Spring is here in the northeast and added to the various tasks I am engaged with at present is getting the garden ready, which has so far included planting several fruit trees and roto-tilling the 15'x20' plot we have in the community garden.
Last year we moved into our house at this time and didn't have quite as much time to get a garden together as we might have liked. We managed to put in some raised beds and had a great crop of tomatoes, basil, and kale. Not so much luck with the arugula, which bolted, or the squash, which suffered from the predations of the squash beetle.
This year we're doing raised beds again, and for a variety of reasons i have decided to make wooden raised bed frames. As the wood sits directly upon the soil, I needed to pick a suitable wood for that, and it is hard to do better in that regard than Black Locust. There is lots of it growing in this area, and there is a sawmill business just 20 minute's drive away which specializes in cutting BlackLocust and has lots of stock on hand.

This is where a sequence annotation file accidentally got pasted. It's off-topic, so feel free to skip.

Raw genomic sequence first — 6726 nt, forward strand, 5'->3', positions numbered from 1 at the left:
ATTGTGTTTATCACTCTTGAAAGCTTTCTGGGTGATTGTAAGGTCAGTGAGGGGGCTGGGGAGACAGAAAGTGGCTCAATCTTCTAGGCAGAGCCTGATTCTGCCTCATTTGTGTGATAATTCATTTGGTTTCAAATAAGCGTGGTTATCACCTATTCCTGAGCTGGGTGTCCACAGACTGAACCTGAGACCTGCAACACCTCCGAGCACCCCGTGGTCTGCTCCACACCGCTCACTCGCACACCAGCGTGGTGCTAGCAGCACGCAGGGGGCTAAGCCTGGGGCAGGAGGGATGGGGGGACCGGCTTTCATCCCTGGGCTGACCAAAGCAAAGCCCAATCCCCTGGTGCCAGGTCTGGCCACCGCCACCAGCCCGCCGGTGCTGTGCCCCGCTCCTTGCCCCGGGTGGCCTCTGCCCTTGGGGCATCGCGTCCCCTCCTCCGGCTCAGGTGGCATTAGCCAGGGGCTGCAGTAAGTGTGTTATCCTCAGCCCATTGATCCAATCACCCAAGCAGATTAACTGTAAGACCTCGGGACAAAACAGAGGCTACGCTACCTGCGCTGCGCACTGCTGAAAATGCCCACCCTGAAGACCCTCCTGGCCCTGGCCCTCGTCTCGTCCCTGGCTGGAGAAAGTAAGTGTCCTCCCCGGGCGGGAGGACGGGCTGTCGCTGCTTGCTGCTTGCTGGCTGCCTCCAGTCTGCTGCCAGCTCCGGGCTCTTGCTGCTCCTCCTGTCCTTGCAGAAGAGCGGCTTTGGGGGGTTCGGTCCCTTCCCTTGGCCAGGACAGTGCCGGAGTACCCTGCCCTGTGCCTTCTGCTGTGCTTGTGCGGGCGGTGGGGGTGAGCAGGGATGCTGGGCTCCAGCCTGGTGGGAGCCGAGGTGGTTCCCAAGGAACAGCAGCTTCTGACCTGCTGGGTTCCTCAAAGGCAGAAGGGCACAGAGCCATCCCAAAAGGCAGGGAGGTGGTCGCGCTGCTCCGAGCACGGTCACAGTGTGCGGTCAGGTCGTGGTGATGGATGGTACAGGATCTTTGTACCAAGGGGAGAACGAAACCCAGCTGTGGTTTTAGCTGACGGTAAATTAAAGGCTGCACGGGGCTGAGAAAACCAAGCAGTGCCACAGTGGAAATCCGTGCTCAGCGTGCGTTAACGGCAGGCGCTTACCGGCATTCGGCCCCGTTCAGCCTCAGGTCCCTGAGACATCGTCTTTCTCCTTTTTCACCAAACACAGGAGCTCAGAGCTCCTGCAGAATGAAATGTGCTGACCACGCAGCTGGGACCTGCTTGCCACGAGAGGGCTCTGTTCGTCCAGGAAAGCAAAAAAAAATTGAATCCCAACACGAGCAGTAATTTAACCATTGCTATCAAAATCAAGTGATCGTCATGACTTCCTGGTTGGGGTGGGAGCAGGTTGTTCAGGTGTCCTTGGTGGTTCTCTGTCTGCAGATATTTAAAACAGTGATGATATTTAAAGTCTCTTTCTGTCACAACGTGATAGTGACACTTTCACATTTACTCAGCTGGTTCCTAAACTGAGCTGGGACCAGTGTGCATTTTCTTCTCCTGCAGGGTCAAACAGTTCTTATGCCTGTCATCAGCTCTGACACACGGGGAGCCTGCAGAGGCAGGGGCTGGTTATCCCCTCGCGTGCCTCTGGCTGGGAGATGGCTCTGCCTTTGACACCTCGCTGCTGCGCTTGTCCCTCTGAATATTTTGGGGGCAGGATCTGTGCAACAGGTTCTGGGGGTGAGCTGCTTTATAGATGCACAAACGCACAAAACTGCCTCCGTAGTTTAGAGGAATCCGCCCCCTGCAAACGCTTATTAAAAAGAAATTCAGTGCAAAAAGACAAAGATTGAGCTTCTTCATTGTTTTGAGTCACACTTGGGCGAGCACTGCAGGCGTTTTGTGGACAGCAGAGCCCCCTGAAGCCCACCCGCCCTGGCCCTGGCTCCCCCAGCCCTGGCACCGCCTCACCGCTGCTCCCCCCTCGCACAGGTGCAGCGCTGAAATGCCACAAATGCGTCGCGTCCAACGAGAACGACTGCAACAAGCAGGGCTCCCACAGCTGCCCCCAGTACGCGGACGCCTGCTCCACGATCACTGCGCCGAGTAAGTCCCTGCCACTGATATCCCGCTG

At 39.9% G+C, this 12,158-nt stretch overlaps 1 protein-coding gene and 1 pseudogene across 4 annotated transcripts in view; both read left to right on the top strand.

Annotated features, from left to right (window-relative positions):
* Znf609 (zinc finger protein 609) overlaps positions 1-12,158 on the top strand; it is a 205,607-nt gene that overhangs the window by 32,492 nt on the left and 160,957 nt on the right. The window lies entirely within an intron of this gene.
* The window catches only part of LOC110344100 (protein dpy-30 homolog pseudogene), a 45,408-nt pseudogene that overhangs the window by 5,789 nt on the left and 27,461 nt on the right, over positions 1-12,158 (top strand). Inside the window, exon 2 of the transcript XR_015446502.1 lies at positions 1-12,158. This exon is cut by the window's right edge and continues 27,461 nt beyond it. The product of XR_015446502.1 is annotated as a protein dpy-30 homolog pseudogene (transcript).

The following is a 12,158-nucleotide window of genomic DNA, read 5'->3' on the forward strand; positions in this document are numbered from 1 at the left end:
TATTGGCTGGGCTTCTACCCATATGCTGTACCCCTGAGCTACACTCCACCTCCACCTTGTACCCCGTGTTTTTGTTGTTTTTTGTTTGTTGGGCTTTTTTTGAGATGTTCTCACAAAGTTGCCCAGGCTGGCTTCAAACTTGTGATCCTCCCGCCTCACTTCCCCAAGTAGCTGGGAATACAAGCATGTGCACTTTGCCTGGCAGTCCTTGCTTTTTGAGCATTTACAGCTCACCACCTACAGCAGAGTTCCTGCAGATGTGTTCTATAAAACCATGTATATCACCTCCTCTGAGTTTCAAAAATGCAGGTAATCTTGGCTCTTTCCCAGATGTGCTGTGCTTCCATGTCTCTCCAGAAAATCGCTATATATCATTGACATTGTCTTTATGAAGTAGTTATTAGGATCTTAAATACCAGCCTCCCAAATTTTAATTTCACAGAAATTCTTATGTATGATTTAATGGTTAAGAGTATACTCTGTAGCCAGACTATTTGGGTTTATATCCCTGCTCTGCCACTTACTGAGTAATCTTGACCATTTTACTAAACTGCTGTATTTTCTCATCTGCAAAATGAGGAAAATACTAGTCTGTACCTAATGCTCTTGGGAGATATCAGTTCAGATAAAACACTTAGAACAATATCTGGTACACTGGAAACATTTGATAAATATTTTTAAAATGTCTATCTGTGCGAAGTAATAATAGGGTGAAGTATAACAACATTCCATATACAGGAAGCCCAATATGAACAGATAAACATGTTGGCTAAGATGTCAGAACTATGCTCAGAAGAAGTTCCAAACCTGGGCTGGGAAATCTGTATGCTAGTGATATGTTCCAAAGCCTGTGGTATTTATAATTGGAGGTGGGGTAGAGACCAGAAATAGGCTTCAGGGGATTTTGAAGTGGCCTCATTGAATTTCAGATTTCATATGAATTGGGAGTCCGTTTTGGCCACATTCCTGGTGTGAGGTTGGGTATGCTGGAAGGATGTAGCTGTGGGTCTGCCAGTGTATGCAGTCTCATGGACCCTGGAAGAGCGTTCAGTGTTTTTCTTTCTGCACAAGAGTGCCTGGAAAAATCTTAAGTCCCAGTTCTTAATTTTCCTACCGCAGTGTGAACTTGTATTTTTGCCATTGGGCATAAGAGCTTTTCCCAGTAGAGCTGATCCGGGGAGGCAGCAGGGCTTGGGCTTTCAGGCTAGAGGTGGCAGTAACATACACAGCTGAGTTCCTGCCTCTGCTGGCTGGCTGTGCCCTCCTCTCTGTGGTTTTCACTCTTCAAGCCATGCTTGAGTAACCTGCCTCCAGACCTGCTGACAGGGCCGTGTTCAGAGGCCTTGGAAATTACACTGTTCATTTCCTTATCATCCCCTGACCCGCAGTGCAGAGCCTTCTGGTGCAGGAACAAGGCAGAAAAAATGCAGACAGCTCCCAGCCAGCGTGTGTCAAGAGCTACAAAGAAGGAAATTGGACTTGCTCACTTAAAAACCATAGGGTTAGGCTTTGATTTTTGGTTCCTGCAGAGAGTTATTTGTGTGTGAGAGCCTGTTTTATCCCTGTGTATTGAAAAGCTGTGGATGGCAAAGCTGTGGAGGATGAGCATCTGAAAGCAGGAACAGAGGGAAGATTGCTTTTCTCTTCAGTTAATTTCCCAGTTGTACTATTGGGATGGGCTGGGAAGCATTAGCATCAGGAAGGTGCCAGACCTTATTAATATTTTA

I went and picked up half a dozen 12' long, 6/4 thick by 8" tall sticks to start, which should see me through the making of at least two beds. Planning on 3 or maybe 4 beds altogether. The material is green, which is a somewhat rare occasion in terms of my work in recent years. Here I'm making some decisions about where to crosscut:
The material is fairly tight grained:
I decided I could make the beds about 4' wide and 10' long, and cross cut the material accordingly:
Some of the pieces were bowed, so I elected to joint some/all of the bow out, without taking the available thickness down too much:
Then a run or three through the planer to dress the material down. Have the planer set on metric at the moment, so took it all down to 194mmx30mm:
I'll be putting the beds together with nails and glue - - just kidding. I'll detail the joinery in a follow-up post. Thanks for visiting.